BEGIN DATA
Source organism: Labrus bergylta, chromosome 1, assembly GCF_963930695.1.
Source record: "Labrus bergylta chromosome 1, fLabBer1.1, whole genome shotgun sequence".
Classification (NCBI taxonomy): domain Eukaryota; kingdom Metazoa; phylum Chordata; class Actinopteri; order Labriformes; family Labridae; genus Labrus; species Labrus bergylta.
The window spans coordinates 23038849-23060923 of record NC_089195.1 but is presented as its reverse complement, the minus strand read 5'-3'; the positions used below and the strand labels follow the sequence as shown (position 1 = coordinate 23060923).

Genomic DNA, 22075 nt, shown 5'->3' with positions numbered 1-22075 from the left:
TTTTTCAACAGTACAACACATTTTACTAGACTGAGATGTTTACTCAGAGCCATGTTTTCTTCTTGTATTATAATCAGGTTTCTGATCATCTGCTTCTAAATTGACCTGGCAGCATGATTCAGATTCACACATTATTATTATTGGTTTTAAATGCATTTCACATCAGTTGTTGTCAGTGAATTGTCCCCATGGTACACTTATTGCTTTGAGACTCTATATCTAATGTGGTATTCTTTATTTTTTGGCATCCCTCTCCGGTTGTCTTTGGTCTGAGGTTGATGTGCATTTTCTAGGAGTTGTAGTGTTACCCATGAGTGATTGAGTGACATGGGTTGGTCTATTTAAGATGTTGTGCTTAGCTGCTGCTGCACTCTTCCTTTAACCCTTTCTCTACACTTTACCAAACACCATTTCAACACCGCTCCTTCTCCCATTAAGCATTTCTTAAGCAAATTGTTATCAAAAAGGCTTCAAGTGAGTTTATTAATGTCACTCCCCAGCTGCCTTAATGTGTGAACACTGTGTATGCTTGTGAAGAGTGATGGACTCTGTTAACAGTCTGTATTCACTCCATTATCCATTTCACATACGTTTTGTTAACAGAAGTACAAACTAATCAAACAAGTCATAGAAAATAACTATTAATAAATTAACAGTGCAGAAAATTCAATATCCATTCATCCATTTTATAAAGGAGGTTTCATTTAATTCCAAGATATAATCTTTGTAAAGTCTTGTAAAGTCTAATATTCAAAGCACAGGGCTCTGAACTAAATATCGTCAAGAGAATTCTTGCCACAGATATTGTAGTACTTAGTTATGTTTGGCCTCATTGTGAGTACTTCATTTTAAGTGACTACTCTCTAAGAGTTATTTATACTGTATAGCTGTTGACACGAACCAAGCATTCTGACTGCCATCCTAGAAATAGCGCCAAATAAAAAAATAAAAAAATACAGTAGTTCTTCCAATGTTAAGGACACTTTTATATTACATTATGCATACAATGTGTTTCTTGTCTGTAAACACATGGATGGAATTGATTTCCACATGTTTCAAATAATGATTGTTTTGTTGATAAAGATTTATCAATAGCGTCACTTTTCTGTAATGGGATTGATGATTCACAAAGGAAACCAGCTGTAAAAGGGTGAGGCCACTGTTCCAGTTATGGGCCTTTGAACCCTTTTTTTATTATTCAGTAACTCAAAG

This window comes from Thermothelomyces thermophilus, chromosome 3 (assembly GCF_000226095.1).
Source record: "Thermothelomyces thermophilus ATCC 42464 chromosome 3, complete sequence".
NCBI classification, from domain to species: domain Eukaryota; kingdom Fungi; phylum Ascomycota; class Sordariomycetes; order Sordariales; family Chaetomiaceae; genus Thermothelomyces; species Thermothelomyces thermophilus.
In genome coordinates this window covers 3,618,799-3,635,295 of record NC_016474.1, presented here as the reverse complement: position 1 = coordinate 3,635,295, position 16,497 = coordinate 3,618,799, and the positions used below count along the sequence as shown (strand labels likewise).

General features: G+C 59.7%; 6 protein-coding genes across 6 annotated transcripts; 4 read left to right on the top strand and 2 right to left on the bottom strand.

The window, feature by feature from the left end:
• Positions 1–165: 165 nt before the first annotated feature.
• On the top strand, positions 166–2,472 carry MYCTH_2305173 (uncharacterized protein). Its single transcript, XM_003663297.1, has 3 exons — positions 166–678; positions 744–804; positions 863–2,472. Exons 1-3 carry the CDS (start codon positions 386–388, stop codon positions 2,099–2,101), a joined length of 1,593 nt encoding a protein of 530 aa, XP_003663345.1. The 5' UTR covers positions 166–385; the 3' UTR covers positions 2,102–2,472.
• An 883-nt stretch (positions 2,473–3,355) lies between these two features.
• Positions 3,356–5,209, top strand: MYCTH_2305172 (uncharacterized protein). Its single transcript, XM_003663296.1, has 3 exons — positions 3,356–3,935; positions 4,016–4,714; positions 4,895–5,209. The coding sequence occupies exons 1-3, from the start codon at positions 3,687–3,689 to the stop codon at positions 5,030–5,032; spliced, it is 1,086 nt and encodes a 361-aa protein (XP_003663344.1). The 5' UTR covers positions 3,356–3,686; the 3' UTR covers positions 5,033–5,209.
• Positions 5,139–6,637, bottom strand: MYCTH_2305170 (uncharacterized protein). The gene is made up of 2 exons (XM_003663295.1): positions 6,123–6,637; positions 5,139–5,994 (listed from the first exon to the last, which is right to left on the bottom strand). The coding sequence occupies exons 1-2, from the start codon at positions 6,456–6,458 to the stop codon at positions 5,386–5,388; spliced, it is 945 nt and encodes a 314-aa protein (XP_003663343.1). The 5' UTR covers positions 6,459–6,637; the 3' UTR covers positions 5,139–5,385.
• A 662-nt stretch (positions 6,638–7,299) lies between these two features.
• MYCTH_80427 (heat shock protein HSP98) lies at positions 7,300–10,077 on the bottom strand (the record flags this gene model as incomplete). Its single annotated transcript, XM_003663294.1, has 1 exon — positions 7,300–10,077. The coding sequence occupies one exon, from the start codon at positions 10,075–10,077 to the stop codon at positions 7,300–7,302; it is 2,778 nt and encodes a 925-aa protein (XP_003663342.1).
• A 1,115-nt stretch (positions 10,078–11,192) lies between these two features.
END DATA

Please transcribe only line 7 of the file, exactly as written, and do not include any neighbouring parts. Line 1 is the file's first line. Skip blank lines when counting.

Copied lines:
This window comes from Thermothelomyces thermophilus, chromosome 3 (assembly GCF_000226095.1).